In 1992, all references to Marxism–Leninism in the constitution of North Korea were dropped by the Supreme People's Assembly and replaced with Juche.[27] In 2009, the constitution was quietly amended to not only remove all Marxist–Leninist references from the first draft, but also drop all references to communism.[28]

Examples before and during decolonisation

See also: Françafrique

In some cases, the process of decolonisation has been managed by the decolonising power to create a neo-colony, that is a nominally independent state whose economy and politics permits continued foreign domination. Neo-colonies are not normally considered puppet states.[citation needed]

Dutch East Indies

The Netherlands formed several puppet states in the former Dutch East Indies as part of its effort to quell the Indonesian National Revolution.[citation needed]

Congo crisis

See also: King Leopold II, Mining industry of the Democratic Republic of the Congo, and Blood diamond

Following the Belgian Congo's independence as Congo-Leopoldville in 1960, Belgian interests supported the short-lived breakaway State of Katanga (1960–1963).[29]

East Timor

Indonesia established a Provisional Government of East Timor following its invasion of East Timor in December 1975.[30][31][32]

South Africa's Bantustans

Map of Bantustans in South West Africa (present-day Namibia) as of 1978

During the 1970s and 1980s, four ethnic Bantustans - some of which were extremely fragmented - called "homelands" by the government of the time, were carved out of South Africa and given nominal sovereignty. Mostly Xhosa people resided in the Ciskei and Transkei, Tswana people in Bophuthatswana, and Venda people in the Venda.[33][unreliable source?]

The principal purpose of these states was to remove South African citizenship from the Xhosa, Tswana, and Venda peoples, and so provide grounds for denying them their democratic rights. All four Bantustans were reincorporated into a democratic South Africa on 27 April 1994, under a new constitution.[citation needed]

The South African authorities established ten Bantustans in South West Africa (present-day Namibia), then illegally occupied by South Africa, in the late 1960s and early 1970s in accordance with the Odendaal Commission. Three of them were granted self-rule. These Bantustans were replaced with separate ethnicity-based governments in 1980.[citation needed]

Post-Cold War examples

Republic of Kuwait

The Republic of Kuwait was a short-lived pro-Iraqi state in the Persian Gulf that only existed three weeks before it was annexed by Iraq in 1990.

Republic of Serbian Krajina

The Republic of Serbian Krajina was a self-proclaimed territory ethnic cleansed[clarification needed] by Serbian forces during the Croatian War (1991–95). It was completely dependent on the Serbian regime of Slobodan Milošević,[34] and was not recognised internationally.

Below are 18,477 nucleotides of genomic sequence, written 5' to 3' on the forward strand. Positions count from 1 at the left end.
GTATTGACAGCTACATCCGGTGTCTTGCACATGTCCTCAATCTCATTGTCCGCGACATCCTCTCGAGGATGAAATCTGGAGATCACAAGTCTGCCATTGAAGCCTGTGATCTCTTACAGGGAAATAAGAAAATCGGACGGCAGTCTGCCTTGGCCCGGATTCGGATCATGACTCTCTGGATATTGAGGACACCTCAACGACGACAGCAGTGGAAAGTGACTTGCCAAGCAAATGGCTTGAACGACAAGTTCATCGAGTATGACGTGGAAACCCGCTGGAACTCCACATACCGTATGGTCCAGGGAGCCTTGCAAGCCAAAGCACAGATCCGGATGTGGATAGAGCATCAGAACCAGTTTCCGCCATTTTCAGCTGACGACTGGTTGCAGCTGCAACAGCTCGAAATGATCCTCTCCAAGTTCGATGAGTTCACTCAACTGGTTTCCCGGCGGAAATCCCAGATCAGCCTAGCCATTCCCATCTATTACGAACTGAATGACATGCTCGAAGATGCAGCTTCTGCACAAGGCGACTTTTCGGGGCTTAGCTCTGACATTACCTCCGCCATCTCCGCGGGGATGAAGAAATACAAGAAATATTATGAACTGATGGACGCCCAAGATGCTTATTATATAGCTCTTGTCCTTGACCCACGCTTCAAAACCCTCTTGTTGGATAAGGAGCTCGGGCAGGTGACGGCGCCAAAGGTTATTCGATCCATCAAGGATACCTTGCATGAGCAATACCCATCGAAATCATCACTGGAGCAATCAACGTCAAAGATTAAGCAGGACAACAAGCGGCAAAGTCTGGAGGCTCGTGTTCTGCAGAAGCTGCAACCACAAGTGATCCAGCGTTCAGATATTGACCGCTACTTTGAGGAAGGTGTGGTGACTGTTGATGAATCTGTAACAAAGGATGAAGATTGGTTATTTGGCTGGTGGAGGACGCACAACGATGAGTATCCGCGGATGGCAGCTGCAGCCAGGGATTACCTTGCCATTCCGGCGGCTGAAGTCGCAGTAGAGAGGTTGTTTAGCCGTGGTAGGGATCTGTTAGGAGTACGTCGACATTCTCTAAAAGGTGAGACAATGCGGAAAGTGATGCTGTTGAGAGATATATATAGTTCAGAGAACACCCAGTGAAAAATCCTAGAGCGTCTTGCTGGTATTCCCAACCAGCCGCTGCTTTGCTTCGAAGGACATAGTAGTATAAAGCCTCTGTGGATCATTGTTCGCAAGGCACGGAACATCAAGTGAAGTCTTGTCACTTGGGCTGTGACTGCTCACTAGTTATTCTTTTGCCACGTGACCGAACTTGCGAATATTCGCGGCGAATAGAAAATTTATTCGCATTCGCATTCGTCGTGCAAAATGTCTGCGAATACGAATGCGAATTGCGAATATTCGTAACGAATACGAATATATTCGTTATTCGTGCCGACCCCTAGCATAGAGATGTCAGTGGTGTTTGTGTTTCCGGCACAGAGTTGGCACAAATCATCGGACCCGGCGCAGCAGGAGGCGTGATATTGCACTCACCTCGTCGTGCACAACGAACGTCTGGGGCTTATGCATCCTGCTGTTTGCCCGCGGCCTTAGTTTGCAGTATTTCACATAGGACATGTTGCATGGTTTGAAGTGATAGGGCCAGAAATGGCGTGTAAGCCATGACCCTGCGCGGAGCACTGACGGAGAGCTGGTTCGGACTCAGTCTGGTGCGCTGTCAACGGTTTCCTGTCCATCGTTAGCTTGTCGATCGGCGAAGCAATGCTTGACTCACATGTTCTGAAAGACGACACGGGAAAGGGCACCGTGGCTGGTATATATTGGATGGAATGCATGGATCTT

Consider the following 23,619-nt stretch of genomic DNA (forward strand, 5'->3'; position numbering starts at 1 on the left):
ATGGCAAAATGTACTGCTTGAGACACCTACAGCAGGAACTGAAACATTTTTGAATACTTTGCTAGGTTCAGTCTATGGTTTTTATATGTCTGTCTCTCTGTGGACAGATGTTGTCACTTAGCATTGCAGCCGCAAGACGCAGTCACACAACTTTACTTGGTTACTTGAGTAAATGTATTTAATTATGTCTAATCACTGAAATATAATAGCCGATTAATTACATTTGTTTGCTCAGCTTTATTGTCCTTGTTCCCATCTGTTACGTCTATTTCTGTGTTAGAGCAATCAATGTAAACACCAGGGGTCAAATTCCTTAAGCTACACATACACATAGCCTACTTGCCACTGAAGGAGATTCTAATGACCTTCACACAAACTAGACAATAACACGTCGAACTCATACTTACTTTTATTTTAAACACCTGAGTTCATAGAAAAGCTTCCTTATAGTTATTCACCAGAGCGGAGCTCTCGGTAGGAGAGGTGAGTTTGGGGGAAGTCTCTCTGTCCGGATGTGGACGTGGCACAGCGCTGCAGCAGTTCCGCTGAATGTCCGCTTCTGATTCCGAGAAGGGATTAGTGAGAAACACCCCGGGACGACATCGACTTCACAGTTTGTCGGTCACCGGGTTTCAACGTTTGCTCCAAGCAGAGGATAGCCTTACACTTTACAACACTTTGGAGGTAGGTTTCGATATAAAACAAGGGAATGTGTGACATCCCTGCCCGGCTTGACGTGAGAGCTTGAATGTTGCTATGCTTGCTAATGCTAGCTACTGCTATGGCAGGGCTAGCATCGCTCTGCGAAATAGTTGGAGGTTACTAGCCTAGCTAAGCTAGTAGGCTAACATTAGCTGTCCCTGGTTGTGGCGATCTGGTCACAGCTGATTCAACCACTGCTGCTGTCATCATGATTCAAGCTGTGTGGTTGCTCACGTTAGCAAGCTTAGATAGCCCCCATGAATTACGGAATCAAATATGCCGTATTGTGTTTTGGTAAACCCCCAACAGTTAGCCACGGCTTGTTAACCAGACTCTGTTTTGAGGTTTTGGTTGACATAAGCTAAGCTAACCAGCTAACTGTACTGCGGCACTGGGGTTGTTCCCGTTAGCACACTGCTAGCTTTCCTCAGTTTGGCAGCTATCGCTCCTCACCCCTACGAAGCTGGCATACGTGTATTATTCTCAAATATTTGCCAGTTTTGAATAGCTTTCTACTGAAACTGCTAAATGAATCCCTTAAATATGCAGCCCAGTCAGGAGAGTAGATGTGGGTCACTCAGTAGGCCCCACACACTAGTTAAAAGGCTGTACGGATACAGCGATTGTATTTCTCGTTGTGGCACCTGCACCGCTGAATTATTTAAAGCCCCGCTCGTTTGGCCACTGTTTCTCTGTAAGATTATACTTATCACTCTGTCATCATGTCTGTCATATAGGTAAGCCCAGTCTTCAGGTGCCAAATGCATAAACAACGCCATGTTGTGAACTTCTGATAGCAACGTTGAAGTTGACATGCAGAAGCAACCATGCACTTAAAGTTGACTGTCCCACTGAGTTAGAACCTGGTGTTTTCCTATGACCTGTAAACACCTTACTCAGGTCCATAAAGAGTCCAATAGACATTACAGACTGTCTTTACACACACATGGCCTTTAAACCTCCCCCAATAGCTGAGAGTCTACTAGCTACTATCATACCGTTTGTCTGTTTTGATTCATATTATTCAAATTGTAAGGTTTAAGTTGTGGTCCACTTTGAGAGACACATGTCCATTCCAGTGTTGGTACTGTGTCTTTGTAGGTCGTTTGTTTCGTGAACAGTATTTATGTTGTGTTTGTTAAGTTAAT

Recent and current examples

United States




Abkhazian President Alexander Ankvab with Transnistrian President Yevgeny Shevchuk in 2013. Both Abkhazia and Transnistria have been described as puppet states of Russia.

Disputed examples

In Yemen

Map of territorial control in Yemen
  Southern Transitional Council supported by the UAE
  Internationally-recognized Government of Yemen based in Saudi Arabia
  Houthi-led Supreme Political Council supported by Iran


Saudi Arabia

United Arab Emirates

Turkish Republic of North Cyprus


See also


  1. ^ a b Morgan Shuster. "The Strangling of Persia: A Story of European Diplomacy and Oriental Intrigue". p. 221 – via No Ruz in: Near East Journal, 21 March 1912.
  2. ^ Compare: Marek, Krystyna (1954). Identity and Continuity of States in Public International Law. Library Droz. p. 178. ISBN 9782600040440. [...] an allegedly independent, but 'actually' dependent, i.e. puppet State [...].
  3. ^ McNeely, Connie L. (1995). Constructing the Nation-state: International Organization and Prescriptive Action. Greenwood Publishing Group. p. 61. ISBN 978-0-313-29398-6. Retrieved 13 September 2017. The term 'puppet state' is used to describe nominal sovereigns under effective foreign control...
  4. ^ Puppet government, Merriam-Webster
  5. ^ Raič, David (2002). Statehood and the Law of Self-Determination. Kluwer Law International. p. 81. ISBN 90-411-1890-X. Retrieved 13 September 2017. In most cases, puppet States are created by the occupant during occupation of a State, for the purpose of circumventing the former's international responsibility regarding the violation of the rights of the occupied State.
  6. ^ Lemkin, Raphaël (2008) [1944]. Axis Rule in Occupied Europe: Laws of Occupation, Analysis of Government, Proposals for Redress. The Lawbook Exchange, Ltd. p. 11. ISBN 978-1-58477-901-8. Retrieved 30 June 2019. The creation of puppet states or of puppet governments does not give them any special status under international law in the occupied territory. Therefore the puppet governments and puppet states have no greater rights in the occupied territory than the occupant himself. Their actions should be considered as actions of the occupant and hence subject to the limitations of the Hague Regulations.
  7. ^ Shapiro, Stephen (2003). Ultra Hush-hush. Annick Press. p. 38. ISBN 1-55037-778-7. Puppet state: a country whose government is being controlled by the government of another country, much as a puppeteer controls the strings on a marionette
  8. ^ Harper, Douglas. "puppet (n.)". Online Etymology Dictionary. Retrieved 1 June 2014.
  9. ^ Stanley, John (1989). "The Adaptation of the Napoleonic Political Structure in the Duchy of Warsaw (1807–1813)". Canadian Slavonic Papers / Revue Canadienne des Slavistes. 31 (2): 128–145. doi:10.1080/00085006.1989.11091911. JSTOR 40869047.
  10. ^ Şirin, İbrahim (February 2014). "İki Hükümet Bir Teşkilat: Garbî Trakya Hükümet-i Muvakkatesi'nden Cenub-î Garbî Kafkas Hükümeti Muvakkate- î Milliyesi'ne" [Two Governments One Organisation: From the Provisional Government of Western Thrace to the Provisional Government of South-Western Caucasia] (PDF). History Studies (in Turkish). 6 (2). 125–142. doi:10.9737/historys1130. ISSN 1309-4688. See translated abstract on page 125.
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Further reading